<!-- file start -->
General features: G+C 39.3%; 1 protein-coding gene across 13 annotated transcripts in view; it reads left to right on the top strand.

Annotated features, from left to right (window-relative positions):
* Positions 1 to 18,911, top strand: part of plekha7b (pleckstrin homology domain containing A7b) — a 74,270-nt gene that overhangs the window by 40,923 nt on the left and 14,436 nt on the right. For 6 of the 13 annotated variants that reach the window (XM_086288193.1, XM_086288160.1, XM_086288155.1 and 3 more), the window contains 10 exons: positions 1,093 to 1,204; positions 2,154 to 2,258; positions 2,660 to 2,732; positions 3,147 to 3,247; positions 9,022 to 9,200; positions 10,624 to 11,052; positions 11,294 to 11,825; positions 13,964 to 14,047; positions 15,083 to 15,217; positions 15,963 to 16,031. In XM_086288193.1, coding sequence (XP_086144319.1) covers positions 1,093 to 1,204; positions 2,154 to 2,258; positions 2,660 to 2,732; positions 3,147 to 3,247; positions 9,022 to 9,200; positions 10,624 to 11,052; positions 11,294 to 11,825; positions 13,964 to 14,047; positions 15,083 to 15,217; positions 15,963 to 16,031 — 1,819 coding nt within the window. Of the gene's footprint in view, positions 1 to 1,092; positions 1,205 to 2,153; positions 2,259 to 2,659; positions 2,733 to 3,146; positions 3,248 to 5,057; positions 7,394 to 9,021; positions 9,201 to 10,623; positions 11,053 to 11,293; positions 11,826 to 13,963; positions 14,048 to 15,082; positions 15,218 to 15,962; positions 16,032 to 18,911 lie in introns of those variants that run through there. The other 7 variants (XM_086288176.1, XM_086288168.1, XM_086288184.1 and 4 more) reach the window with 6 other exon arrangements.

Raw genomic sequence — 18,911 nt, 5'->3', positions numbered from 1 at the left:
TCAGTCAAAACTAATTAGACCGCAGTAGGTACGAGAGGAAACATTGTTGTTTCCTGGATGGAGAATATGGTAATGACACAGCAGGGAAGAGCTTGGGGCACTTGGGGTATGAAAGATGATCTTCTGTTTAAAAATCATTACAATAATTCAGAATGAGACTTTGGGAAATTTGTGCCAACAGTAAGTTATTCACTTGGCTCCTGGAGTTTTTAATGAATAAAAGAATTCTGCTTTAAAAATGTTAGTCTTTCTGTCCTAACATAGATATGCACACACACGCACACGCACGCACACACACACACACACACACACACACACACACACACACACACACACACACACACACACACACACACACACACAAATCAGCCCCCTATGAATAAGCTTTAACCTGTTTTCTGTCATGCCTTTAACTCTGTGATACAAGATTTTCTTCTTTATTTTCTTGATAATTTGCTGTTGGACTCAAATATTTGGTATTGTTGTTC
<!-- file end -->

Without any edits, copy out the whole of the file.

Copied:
General features: G+C 39.3%; 1 protein-coding gene across 13 annotated transcripts in view; it reads left to right on the top strand.

Annotated features, from left to right (window-relative positions):
* Positions 1 to 18,911, top strand: part of plekha7b (pleckstrin homology domain containing A7b) — a 74,270-nt gene that overhangs the window by 40,923 nt on the left and 14,436 nt on the right. For 6 of the 13 annotated variants that reach the window (XM_086288193.1, XM_086288160.1, XM_086288155.1 and 3 more), the window contains 10 exons: positions 1,093 to 1,204; positions 2,154 to 2,258; positions 2,660 to 2,732; positions 3,147 to 3,247; positions 9,022 to 9,200; positions 10,624 to 11,052; positions 11,294 to 11,825; positions 13,964 to 14,047; positions 15,083 to 15,217; positions 15,963 to 16,031. In XM_086288193.1, coding sequence (XP_086144319.1) covers positions 1,093 to 1,204; positions 2,154 to 2,258; positions 2,660 to 2,732; positions 3,147 to 3,247; positions 9,022 to 9,200; positions 10,624 to 11,052; positions 11,294 to 11,825; positions 13,964 to 14,047; positions 15,083 to 15,217; positions 15,963 to 16,031 — 1,819 coding nt within the window. Of the gene's footprint in view, positions 1 to 1,092; positions 1,205 to 2,153; positions 2,259 to 2,659; positions 2,733 to 3,146; positions 3,248 to 5,057; positions 7,394 to 9,021; positions 9,201 to 10,623; positions 11,053 to 11,293; positions 11,826 to 13,963; positions 14,048 to 15,082; positions 15,218 to 15,962; positions 16,032 to 18,911 lie in introns of those variants that run through there. The other 7 variants (XM_086288176.1, XM_086288168.1, XM_086288184.1 and 4 more) reach the window with 6 other exon arrangements.

Raw genomic sequence — 18,911 nt, 5'->3', positions numbered from 1 at the left:
TCAGTCAAAACTAATTAGACCGCAGTAGGTACGAGAGGAAACATTGTTGTTTCCTGGATGGAGAATATGGTAATGACACAGCAGGGAAGAGCTTGGGGCACTTGGGGTATGAAAGATGATCTTCTGTTTAAAAATCATTACAATAATTCAGAATGAGACTTTGGGAAATTTGTGCCAACAGTAAGTTATTCACTTGGCTCCTGGAGTTTTTAATGAATAAAAGAATTCTGCTTTAAAAATGTTAGTCTTTCTGTCCTAACATAGATATGCACACACACGCACACGCACGCACACACACACACACACACACACACACACACACACACACACACACACACACACACACACACACACACACACACAAATCAGCCCCCTATGAATAAGCTTTAACCTGTTTTCTGTCATGCCTTTAACTCTGTGATACAAGATTTTCTTCTTTATTTTCTTGATAATTTGCTGTTGGACTCAAATATTTGGTATTGTTGTTC